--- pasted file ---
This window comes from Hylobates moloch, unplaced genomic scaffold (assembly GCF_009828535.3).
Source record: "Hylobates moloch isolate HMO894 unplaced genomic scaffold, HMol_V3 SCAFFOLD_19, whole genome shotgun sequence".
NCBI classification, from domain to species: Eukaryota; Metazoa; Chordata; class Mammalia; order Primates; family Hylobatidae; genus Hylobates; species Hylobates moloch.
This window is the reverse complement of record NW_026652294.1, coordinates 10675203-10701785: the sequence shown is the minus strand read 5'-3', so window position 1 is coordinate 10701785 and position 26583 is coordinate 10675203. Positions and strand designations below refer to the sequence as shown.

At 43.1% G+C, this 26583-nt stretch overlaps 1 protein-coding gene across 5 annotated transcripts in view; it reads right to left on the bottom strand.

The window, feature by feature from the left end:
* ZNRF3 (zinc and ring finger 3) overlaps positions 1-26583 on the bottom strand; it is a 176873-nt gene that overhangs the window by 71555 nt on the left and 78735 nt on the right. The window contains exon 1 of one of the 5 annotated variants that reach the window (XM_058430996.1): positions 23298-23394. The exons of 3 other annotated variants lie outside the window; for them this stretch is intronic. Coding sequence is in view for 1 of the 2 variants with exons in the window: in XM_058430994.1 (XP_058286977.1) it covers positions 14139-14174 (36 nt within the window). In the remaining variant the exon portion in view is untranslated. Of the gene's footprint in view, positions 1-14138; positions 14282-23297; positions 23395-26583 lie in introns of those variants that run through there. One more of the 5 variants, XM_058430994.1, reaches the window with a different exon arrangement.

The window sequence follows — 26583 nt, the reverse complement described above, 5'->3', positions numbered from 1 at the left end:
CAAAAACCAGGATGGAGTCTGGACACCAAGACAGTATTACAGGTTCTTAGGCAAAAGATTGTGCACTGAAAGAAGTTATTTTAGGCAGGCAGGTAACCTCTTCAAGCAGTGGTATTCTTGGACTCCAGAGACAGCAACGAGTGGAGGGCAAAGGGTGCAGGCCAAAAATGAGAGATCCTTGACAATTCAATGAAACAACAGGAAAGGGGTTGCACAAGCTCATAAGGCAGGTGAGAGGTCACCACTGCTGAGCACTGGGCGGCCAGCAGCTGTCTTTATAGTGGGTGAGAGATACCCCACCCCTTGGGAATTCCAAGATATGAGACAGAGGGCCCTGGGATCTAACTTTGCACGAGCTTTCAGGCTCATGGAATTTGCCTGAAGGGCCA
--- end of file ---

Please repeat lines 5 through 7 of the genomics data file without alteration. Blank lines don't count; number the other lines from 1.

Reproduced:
At 43.1% G+C, this 26583-nt stretch overlaps 1 protein-coding gene across 5 annotated transcripts in view; it reads right to left on the bottom strand.

The window, feature by feature from the left end:
* ZNRF3 (zinc and ring finger 3) overlaps positions 1-26583 on the bottom strand; it is a 176873-nt gene that overhangs the window by 71555 nt on the left and 78735 nt on the right. The window contains exon 1 of one of the 5 annotated variants that reach the window (XM_058430996.1): positions 23298-23394. The exons of 3 other annotated variants lie outside the window; for them this stretch is intronic. Coding sequence is in view for 1 of the 2 variants with exons in the window: in XM_058430994.1 (XP_058286977.1) it covers positions 14139-14174 (36 nt within the window). In the remaining variant the exon portion in view is untranslated. Of the gene's footprint in view, positions 1-14138; positions 14282-23297; positions 23395-26583 lie in introns of those variants that run through there. One more of the 5 variants, XM_058430994.1, reaches the window with a different exon arrangement.